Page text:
Meet Jesse Pomeroy, The ‘Boston Boy Fiend’ Who Became American History’s Youngest Serial Killer

Published August 16, 2021

Jesse Harding Pomeroy was only 14 years old when he killed two children in South Boston, but he had been brutally beating and disfiguring others for years before.

Jesse Pomeroy

Flickr/Boston Public LibraryJesse Pomeroy at the age of 69, being transferred to Bridgewater hospital in 1929.

In 1874, Jesse Pomeroy became the youngest person ever convicted of first-degree murder in Massachusetts. He was only 14 years old, but his crimes were horrific, violent, and bloody, and he would spend the rest of his life in jail before dying in 1932.

An impoverished youth of Charleston, Massachusetts, Jesse Pomeroy didn’t have it easy. A birth defect that covered his eye in a thick white film saw him bullied at school and savagely beaten at home. But neither his family nor the law could fully explain what Jesse would become.

When her 13-year-old son began beating and sexually assaulting young boys, Pomeroy’s mother, Ruth, simply moved the family to South Boston. However, his penchant for violence only worsened with another assault sending him to reform school in 1873. But within a year, children began to vanish.

Police were shocked to find four-year-old Horace Millen nearly decapitated and 10-year-old Katie Curran decomposing in the basement of Pomeroy’s mother’s shop. His trial caused a sensation because of his age and brutality. At the time, no one knew what to make of a boy who kills children. But today, Jesse Pomeroy is known as America’s youngest serial killer.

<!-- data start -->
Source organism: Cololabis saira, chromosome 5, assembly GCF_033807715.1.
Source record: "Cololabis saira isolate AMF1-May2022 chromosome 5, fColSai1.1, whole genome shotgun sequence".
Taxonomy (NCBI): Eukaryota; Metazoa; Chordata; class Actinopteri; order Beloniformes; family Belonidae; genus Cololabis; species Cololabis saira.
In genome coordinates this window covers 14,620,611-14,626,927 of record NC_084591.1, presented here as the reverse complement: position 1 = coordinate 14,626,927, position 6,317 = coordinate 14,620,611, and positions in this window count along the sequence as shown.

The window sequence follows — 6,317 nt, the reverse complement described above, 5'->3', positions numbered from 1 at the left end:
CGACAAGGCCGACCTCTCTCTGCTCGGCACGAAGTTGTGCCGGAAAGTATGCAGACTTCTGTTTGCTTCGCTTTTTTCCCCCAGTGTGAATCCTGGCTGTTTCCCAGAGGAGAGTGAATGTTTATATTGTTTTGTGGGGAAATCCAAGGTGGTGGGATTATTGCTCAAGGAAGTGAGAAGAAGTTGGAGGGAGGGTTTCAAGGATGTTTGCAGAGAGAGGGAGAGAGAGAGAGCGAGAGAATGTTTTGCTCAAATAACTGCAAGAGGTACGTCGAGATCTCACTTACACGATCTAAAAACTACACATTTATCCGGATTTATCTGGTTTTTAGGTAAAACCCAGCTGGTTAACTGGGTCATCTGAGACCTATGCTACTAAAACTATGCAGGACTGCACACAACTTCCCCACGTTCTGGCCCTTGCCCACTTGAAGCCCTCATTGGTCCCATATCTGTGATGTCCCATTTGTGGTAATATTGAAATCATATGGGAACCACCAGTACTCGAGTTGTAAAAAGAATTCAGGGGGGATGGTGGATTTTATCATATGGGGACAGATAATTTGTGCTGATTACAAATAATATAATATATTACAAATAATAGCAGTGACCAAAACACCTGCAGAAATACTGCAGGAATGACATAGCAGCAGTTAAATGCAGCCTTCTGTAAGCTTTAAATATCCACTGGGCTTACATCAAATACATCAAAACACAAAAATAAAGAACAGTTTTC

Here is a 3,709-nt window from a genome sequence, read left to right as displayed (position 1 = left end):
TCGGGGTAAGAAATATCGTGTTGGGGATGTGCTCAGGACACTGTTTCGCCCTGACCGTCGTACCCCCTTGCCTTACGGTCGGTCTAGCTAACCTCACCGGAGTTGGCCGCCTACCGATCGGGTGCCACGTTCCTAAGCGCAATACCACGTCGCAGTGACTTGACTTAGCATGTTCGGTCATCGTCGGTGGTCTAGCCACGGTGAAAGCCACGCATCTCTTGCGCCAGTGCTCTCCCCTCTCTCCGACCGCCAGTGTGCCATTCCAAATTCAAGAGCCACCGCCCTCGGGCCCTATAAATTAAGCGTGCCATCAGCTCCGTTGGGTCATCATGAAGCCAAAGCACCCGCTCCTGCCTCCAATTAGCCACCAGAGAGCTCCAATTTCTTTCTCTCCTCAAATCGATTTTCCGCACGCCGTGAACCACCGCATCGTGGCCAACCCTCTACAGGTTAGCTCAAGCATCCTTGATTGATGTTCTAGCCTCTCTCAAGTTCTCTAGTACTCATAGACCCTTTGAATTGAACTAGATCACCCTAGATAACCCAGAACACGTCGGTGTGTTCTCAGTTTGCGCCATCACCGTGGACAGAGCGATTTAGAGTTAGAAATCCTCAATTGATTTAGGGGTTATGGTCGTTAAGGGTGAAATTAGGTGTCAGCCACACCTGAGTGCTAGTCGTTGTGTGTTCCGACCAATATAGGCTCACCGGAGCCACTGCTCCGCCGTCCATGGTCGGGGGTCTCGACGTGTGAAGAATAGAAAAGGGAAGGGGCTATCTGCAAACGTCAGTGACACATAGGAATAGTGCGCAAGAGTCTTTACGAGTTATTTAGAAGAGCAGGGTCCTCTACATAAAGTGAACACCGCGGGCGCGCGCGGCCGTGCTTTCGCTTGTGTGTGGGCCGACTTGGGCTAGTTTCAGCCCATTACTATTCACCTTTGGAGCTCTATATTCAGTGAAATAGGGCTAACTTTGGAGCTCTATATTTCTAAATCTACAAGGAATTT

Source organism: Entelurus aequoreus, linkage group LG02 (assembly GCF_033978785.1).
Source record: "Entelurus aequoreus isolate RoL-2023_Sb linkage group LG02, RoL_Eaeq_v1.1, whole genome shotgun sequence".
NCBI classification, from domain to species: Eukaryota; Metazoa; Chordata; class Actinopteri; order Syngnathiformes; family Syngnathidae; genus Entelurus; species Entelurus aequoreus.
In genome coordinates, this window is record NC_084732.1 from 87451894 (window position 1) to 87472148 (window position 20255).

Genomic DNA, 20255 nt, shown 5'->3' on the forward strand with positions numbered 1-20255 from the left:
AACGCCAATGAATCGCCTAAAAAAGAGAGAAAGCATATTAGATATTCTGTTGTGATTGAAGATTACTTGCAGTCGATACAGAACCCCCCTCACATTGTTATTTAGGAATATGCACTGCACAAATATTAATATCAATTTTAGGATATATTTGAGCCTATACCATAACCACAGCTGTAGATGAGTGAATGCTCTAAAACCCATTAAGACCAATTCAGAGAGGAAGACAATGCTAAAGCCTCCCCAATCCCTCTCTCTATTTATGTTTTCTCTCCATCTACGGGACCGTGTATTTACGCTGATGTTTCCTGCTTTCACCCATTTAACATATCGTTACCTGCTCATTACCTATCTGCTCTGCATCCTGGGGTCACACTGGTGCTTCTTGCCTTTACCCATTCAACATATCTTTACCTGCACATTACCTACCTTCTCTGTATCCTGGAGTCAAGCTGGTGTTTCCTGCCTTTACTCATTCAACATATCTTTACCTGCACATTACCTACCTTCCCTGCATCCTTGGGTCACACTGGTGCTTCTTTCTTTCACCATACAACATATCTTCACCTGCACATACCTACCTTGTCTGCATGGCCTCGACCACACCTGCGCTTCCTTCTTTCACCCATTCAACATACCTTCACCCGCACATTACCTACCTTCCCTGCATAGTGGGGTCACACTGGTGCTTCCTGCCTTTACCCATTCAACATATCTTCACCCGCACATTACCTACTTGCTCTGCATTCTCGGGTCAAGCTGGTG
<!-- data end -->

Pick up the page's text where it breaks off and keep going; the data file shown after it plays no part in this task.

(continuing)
The Crimes Of Jesse Pomeroy

Jesse Pomeroy Young

Lehigh UniversityJesse Pomeroy was brutally beating children by the age of 12. And by 14 he would become a murderer.

Born on Nov. 29, 1859, in Charlestown, Massachusetts, Jesse Harding Pomeroy developed what was then referred to as a “humor” when he was an infant. Though he recovered from the unspecified ailment, his right pupil had been scarred at birth and would be covered in a thick film for the rest of his life.

Pomeroy’s childhood struggles remain debated. Some historians are adamant his father, Thomas Pomeroy, a Civil War veteran who worked in the Charlestown Naval Yard, was abusive. Others maintain that he and his older brother, Charles, had rather mundane upbringings.

Jesse Pomeroy was five years old when his neighbor claimed he stabbed a cat to death and threw it into the river. One of his teachers said he was “peculiar, intractable, not bad, but difficult to understand.” Pomeroy hated being corrected and ultimately became a loner who devoured pulpy novels on the savagery of frontier life.